NXP Delivers World's First No-Offset I2C-Bus Buffers

Unique bus buffers drive I2C-bus signals over long distances, interface with other bus buffers

Eindhoven, Netherlands and San Jose, California, August 23, 2011 — NXP Semiconductors N.V. (NASDAQ: NXPI) today introduced the PCA9525 and PCA9605 — the industry‚Äôs first no-offset I2C-bus buffers, which enable system designers to isolate capacitance and interface with other bus buffers. These groundbreaking bus buffers use the no-offset scoreboard method to decide signal direction, rather than using a directional pin and relying on offset voltages to control direction and prevent bus latch-up. Significantly, the no-offset devices are interoperable even with static offset or incremental bus buffers, allowing easy design-in regardless of which other devices are on the bus. In addition, NXP has introduced the PCA9646 — the industry's first fully buffered 4-channel switch with no-offset ports. All devices work to 1 MHz, and the PCA9605 and PCA9646 support Fast-mode Plus (Fm+), which has 10x the normal I2C-bus drive, allowing longer I2C-buses or placement of more devices on the bus.

While I2C buses have traditionally been used in computing, consumer and portable applications where only short bus lengths are needed, the new Fm+ no-offset bus buffers and switch from NXP overcome this limitation by allowing buses to be broken into segments or branches to isolate the bus capacitance into lower capacitive segments meeting I2C-bus specifications. Thus, the PCA9605 and PCA9646 enable I2C-based monitoring and control systems which can serve with hundreds of nodes and/or bus wiring lengths up to 1 km (0.62 miles) at lower frequencies. Designers can now consider running I2C communications over long distances, while using inexpensive commodity cabling such as CAT5 in enterprise computing applications such as servers and mass storage systems, and in industrial and automotive applications. The PCA9525 is useful in standard Fast-mode applications to isolate capacitance.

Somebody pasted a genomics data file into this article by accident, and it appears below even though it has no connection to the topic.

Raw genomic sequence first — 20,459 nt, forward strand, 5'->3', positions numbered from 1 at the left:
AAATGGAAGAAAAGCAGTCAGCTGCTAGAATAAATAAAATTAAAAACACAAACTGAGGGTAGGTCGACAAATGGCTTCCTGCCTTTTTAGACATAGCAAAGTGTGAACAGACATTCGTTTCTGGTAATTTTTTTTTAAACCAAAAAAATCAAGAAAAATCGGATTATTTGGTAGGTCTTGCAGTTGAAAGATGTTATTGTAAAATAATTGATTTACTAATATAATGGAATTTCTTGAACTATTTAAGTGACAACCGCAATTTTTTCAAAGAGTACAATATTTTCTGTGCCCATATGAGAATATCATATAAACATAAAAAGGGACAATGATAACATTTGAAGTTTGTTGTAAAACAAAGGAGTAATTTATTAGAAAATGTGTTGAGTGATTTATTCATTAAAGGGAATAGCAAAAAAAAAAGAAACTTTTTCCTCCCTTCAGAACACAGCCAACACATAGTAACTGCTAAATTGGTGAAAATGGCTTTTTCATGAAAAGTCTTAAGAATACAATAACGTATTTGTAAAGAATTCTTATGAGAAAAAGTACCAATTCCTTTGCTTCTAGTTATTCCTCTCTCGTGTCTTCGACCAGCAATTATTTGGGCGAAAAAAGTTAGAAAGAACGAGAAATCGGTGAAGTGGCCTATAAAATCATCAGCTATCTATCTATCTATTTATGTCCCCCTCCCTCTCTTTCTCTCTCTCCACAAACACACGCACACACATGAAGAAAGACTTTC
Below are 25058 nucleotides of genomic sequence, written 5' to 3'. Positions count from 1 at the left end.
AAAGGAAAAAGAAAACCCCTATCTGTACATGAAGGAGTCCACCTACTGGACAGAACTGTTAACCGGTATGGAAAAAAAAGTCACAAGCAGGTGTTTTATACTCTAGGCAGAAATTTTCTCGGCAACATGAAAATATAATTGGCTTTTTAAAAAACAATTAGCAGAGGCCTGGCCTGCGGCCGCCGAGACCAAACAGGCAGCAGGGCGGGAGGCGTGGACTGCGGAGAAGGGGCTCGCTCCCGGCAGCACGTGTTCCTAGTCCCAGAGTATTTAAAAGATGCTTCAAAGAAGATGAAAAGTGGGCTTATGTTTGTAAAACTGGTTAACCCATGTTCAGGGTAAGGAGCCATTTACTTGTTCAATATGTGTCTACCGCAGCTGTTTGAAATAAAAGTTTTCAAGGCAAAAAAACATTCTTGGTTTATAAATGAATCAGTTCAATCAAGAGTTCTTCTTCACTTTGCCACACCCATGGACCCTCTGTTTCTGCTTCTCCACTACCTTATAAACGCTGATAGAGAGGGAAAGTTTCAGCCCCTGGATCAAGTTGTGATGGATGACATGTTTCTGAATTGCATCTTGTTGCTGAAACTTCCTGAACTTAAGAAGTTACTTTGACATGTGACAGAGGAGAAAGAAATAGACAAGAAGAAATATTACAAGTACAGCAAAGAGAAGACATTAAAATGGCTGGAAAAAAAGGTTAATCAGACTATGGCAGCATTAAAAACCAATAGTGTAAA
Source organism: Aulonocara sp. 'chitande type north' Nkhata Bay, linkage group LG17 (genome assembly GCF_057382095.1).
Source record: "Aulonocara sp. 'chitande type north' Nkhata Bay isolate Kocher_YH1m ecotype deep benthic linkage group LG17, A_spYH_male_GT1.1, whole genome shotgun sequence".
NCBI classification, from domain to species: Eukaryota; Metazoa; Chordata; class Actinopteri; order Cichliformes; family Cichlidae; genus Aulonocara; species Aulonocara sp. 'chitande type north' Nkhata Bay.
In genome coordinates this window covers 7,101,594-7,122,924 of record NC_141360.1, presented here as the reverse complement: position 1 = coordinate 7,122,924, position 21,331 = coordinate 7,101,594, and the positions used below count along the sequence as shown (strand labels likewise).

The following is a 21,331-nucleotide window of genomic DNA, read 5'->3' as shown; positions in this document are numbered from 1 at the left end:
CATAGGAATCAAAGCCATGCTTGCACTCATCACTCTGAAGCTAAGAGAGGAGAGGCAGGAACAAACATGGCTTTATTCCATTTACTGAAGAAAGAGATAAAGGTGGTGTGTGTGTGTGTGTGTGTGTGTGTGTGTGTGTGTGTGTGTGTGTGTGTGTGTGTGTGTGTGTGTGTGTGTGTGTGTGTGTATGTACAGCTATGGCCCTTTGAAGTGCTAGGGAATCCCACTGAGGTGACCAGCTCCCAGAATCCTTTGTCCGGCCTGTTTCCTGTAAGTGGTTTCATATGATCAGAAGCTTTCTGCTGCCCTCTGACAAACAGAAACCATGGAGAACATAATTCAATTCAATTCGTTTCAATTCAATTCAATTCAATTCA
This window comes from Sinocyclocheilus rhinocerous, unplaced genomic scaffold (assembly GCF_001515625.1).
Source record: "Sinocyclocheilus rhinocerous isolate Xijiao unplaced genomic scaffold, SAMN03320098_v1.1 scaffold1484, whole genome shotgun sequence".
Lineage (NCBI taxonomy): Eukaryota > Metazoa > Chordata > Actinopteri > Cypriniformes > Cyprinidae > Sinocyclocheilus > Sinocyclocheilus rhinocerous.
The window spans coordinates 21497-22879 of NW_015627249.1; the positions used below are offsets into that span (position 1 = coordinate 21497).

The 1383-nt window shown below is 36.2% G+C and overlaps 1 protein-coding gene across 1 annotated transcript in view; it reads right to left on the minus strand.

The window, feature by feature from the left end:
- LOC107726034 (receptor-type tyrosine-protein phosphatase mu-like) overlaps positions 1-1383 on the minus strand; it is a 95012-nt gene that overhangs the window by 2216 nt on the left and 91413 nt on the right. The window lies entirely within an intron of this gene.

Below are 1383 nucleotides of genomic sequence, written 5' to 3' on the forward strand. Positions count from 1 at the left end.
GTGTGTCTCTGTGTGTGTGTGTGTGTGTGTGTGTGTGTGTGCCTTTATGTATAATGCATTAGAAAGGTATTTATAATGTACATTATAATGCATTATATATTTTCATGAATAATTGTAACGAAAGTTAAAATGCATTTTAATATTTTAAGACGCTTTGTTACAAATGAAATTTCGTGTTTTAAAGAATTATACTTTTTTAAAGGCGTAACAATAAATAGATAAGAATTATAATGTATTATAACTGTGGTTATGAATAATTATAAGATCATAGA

Technical Features

  • The PCA9525 and PCA9605 offer a simple capacitance isolating buffer for 2-wire I2C or SMBus buses, allowing buses to be broken into segments or branches to isolate the bus capacitance into lower capacitive segments with the PCA9605 supporting the higher capacitance limits of Fm+
  • While all previous bus buffers have required some sort of offset to allow the device to determine which direction the bus was driving, the new no-offset bus buffers from NXP use the scoreboard method to control direction, and are interoperable with most other bus buffer devices on the I2C bus
  • The new no-offset devices from NXP work with I2C-bus (Standard-mode, Fast-mode), SMBus (standard and high power mode), and PMBus; the PCA9605 and PCA9646 also work with I2C Fast-mode Plus (Fm+)
  • Fast switching times allow operation in excess of 1 MHz, enabling use of faster peripherals
  • Hardware enable input disables the device, allowing bus segments to be disconnected to save power and reuse the same slave addresses over multiple I2C-bus segments
  • The no-offset bus buffer inputs follow the I2C-bus specification for Hysteresis which improves bus noise immunity
  • Operating voltages from 2.7 V to 5.5 V
  • Very low supply current — for example, maximum one microamp in standby, typical 170 microamps operating for the PCA9525
  • 4mA pull-down outputs on the PCA9525 and strong 30 mA pull-down outputs on the PCA9605 and PCA9646
  • No-offset feature enables designers to mix and match the bus capacitance loading on each side of the device, and also run the bus pull-ups at the appropriate strength
  • The scoreboard method requires the SCL to be unidirectional to allow proper operation, which prevents clock stretching or master arbitration across the device

Availability and Pricing

  • The PCA9525PCA9605 and PCA9646 are all available immediately via distributors in SO and TSSOP package options
  • Pricing varies by product and volume; the PCA9525D is available at US $0.76 per 1K units
"Simple, fast and flexible, NXP I2C technology has been at the heart of server computing designs since we first invented the I2C bus over 30 years ago. By enabling designers to drive robust I2C-bus signals over long distances through interconnects in electrically noisy environments, our no-offset bus buffers and switch open up exciting new possibilities for the I2C bus in enterprise computing, industrial automation and automotive applications," - Steve Blozis, international product marketing manager, Interface business line, NXP Semiconductors.